Docket No. 2017-2130
NEWMAN, WALLACH, STOLL
September 13, 2017
Brief summary: DC denial of Uber’s motion to compel arbitration of litigation with Waymo affirmed.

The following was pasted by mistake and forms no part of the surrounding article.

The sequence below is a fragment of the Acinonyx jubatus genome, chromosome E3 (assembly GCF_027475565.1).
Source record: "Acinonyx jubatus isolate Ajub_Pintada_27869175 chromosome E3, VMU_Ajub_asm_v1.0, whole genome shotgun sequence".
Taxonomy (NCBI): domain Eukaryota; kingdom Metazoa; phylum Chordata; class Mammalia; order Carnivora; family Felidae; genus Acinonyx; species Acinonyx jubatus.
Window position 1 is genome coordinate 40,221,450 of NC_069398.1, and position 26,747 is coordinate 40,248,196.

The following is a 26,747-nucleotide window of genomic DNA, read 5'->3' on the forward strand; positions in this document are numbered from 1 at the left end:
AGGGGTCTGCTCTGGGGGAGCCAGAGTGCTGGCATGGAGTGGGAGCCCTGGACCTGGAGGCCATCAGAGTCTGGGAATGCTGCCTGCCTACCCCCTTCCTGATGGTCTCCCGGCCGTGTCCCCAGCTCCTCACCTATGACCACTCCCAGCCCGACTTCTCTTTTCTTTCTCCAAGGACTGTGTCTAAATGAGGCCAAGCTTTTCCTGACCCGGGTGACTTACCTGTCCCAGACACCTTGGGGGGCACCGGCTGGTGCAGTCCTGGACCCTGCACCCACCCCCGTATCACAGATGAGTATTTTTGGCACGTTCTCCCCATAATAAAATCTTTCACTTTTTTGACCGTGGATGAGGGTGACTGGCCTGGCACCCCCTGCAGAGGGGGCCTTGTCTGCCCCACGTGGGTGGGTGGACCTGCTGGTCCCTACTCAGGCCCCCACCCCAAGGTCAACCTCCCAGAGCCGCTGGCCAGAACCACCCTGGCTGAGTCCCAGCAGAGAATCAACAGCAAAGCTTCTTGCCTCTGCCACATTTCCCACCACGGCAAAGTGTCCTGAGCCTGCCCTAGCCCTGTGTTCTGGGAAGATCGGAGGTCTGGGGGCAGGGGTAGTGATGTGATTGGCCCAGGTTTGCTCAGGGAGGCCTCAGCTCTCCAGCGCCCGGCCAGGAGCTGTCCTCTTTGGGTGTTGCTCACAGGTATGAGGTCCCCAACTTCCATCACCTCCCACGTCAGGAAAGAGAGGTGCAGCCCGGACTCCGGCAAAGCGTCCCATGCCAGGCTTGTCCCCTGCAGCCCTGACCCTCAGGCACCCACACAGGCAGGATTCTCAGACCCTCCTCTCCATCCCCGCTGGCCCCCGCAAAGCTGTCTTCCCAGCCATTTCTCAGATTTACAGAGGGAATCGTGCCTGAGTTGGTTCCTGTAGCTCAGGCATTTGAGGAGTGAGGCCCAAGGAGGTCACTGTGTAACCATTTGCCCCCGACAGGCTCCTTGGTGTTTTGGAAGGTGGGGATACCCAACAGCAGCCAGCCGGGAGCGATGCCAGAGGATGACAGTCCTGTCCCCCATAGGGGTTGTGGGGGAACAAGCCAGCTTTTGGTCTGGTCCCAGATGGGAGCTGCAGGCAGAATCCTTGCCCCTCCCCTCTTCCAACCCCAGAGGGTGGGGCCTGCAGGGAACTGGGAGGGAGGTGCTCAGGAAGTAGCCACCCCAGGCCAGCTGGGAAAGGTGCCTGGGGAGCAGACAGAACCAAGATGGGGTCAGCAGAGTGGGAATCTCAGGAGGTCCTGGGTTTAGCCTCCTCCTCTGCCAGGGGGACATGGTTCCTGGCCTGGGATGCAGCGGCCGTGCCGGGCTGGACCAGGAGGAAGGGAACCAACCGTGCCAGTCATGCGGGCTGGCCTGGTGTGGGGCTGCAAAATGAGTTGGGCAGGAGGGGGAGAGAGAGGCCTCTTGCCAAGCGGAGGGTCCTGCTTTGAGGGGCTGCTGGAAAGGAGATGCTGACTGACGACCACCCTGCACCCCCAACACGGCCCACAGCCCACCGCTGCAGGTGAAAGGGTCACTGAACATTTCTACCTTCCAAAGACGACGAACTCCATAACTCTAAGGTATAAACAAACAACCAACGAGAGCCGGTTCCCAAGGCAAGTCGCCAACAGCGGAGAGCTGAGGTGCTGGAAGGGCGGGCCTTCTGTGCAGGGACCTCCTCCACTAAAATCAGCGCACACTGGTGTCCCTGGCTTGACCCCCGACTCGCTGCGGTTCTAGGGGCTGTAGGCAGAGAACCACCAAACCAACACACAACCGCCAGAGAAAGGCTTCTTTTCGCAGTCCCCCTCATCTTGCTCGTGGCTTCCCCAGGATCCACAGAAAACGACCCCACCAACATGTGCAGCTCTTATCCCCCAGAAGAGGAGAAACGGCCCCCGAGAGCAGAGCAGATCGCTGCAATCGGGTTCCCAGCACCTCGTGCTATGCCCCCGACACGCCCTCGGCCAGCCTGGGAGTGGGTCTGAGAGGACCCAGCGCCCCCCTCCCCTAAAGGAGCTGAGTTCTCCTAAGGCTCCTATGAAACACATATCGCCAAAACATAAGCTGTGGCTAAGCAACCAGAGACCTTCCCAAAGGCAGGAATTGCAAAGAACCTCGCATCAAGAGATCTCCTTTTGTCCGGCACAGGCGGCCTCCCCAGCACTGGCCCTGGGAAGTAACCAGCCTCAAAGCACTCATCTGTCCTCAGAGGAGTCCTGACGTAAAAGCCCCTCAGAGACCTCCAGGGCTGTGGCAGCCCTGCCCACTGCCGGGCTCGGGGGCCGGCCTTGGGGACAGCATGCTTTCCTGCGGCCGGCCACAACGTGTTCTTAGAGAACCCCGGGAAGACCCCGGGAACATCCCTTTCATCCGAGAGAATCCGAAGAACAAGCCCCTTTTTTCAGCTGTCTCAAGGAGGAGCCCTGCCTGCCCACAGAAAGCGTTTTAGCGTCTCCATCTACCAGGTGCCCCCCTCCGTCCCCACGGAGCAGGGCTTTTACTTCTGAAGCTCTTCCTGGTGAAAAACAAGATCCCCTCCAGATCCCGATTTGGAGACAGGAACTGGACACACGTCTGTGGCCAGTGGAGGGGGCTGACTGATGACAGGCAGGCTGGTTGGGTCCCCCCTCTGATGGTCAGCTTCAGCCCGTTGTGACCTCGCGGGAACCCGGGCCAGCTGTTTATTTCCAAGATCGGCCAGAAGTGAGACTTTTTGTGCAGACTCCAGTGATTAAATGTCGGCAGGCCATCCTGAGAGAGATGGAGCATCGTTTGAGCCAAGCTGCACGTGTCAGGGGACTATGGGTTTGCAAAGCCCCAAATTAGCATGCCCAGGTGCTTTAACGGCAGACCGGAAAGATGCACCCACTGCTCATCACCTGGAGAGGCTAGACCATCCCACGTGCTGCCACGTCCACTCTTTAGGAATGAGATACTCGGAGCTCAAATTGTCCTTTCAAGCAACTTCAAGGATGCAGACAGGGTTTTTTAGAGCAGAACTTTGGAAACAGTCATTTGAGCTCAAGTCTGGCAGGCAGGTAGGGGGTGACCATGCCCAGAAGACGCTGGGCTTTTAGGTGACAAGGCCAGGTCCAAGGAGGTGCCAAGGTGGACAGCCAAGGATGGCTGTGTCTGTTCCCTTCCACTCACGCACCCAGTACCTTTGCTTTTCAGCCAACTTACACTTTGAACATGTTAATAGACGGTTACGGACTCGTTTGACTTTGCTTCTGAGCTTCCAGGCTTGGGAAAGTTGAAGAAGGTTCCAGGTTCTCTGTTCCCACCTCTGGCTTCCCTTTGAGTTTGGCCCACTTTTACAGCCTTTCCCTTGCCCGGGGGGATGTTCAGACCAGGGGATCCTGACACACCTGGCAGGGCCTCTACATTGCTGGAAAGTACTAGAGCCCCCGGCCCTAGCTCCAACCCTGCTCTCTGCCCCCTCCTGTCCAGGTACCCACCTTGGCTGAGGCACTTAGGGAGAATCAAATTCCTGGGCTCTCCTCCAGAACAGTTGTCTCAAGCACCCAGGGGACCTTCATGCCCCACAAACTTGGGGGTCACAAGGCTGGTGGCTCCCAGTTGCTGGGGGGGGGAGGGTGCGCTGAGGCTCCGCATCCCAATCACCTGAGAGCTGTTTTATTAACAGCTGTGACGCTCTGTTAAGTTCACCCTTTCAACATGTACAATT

Summary: Uber appealed DC denial of its motion to compel arbitration of litigation with Waymo. Uber did not have an arbitration agreement with Waymo, but Levandowski has one in his employment agreements with Waymo, which Uber argued is grounds to compel arbitration between Uber and Waymo. The FC panel explained that CA “courts have, in a few situations, compelled arbitration against an entity that was not a party to an arbitration agreement” through equitable estoppel “when necessary ‘to prevent a party from using the terms or obligations of an agreement as the basis for claims against a non-signatory, while at the same time refusing to arbitrate with the non-signatory under another clause of the same agreement” (Goldman, Cal. Ct. App. 2009; Arthur Andersen, US 2009 (“A non-signatory may compel arbitration where the ‘relevant state contract law allows him to enforce the agreement.’”)) The DC relied Kramer (9th Cir. 2013, which relied on Goldman) which “explained that reliance of a contract” (“raising claims that are intimately founded in or intertwined with that agreement”) “containing an arbitration requirement is the key element in the equitable estoppel inquiry.” The FC panel explained that it first looks to the complaint which it found “not [to] rely on or use any terms or obligations of the [Waymo-Levandowski employment] agreements as a foundation for [its] claims.” Uber argued “that Waymo must necessarily rely on its agreements with Levandowski in order to make out its trade secret claim” but “Waymo stresses that its complain does not rely” on those agreements, with the references thereto being only “to show that Waymo h as taken reasonable measures to safeguard its trade secrets.” But the FC panel disagreed, finding the DC correctly concluded CA courts (Kramer) require “Plaintiffs’ claims themselves [to] intimately rely on the existence of” the agreement in question, “not merely reference them.” Waymo also disclaimed reliance on the employment agreement to the DC “provided Uber does not open the door by reference to these agreements or the lack thereof of those agreements”, the reliance on which Uber argued was error by the DC. The FC panel found that “[s]uch a conditional representation does not demonstrate reliance” on the agreements, and found the DC did not err on this point. The FC panel also found that “Uber’s contentions as to the second Kramer/Goldman circumstance, concerted misconduct, are subject to the same deficiencies” discussed above and since “Waymo states that it is not asserting…that Uber…conspired with Levandowski to breach” the agreements. The FC panel also reviewed Uptown Drug (CA 2013), Metalclad (CA 2013), Turtle Ridge (CA 2006), Torbit (CA 2013 (“[a] close analogy”)), and CardioNet (MA 2017) and found no error with the DC’s “balance of precedent”. It noted that “[t]he general rule is that a contract only applies to the parties of the contract”, and affirmed the DC decision.